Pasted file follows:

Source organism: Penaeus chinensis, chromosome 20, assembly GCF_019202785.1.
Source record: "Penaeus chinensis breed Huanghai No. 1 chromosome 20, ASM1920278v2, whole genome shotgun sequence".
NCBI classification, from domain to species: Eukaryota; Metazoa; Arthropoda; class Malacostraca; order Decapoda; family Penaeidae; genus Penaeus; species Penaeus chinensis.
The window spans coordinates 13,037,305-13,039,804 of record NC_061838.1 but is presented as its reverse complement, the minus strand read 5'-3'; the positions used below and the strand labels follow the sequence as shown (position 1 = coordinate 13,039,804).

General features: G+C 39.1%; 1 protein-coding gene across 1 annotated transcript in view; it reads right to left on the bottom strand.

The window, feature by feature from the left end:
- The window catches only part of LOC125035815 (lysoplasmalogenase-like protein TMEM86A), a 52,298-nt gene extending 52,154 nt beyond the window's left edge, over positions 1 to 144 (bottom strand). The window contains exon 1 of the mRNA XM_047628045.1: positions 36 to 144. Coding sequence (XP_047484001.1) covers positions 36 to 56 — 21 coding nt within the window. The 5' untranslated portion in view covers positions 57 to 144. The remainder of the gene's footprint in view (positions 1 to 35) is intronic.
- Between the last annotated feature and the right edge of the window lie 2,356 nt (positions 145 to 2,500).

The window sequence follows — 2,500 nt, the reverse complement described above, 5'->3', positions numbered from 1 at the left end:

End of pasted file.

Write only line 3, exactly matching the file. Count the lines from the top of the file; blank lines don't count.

NCBI classification, from domain to species: Eukaryota; Metazoa; Arthropoda; class Malacostraca; order Decapoda; family Penaeidae; genus Penaeus; species Penaeus chinensis.